Succession Planning

What is your plan for your company’s future without you? Do you want to pass on your business to your family to continue to run or do you want to make it easy for them to sell it? Do you have a plan for your employees and have you ensured that their futures will be safe without you? These are just some of the questions to consider.

Your family may not want to continue in your footsteps and these are conversations you will want to have with them before you start planning. While starting and growing your business may have been your dream, it might not be theirs. Make sure that if you plan to leave your business in the family that it is not a burden for them after you’re gone.

Death and Taxes, the Two Certainties in Life

Tax law is ever-changing and it is important to modify your plan accordingly. The good news is that New Jersey’s law recently changed and no longer imparts an estate tax (also known as the death tax) on deaths occurring in 2018 and afterwards.

New Jersey does still impose an inheritance tax, but close relatives such as parents, grandparents, spouses, and children are exempt. Other relatives will be subject to the inheritance tax which can range from eleven to fourteen percent depending on the amount inherited. These relatives can include siblings and spouses of deceased children.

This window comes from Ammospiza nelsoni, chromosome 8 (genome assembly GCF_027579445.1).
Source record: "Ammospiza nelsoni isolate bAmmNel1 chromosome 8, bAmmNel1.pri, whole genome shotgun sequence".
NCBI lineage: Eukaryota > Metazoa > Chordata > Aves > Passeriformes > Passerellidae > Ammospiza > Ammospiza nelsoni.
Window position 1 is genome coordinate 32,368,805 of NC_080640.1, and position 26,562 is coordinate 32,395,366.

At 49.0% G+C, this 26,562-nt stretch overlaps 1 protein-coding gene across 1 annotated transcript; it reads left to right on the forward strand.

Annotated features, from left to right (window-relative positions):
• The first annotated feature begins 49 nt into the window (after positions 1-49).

There is good news when it comes to the federal estate tax as well. Businesses valued at less than 11.4 million dollars are exempt from the tax. Most small businesses fall under this valuation. If your business does meet this criterion, there are several actions you can take to minimize your tax exposure. You can develop a family limited partnership or divide the estate into several trusts depending on the size of the business.

Life and Disability Insurance

These two policies are essential for ensuring that your family and business continue to thrive without you. First you want to set up policies that will benefit your family. Then you will need policies that benefit your business. The payouts from the policies will enable the business to continue to operate during the transition between owners, enable payments to estate taxes, and/or buyout from other owners and partners in the business. Term life policies are expensive but the alternative is leaving your family and business without a safety net.

Keep Updating Your Plan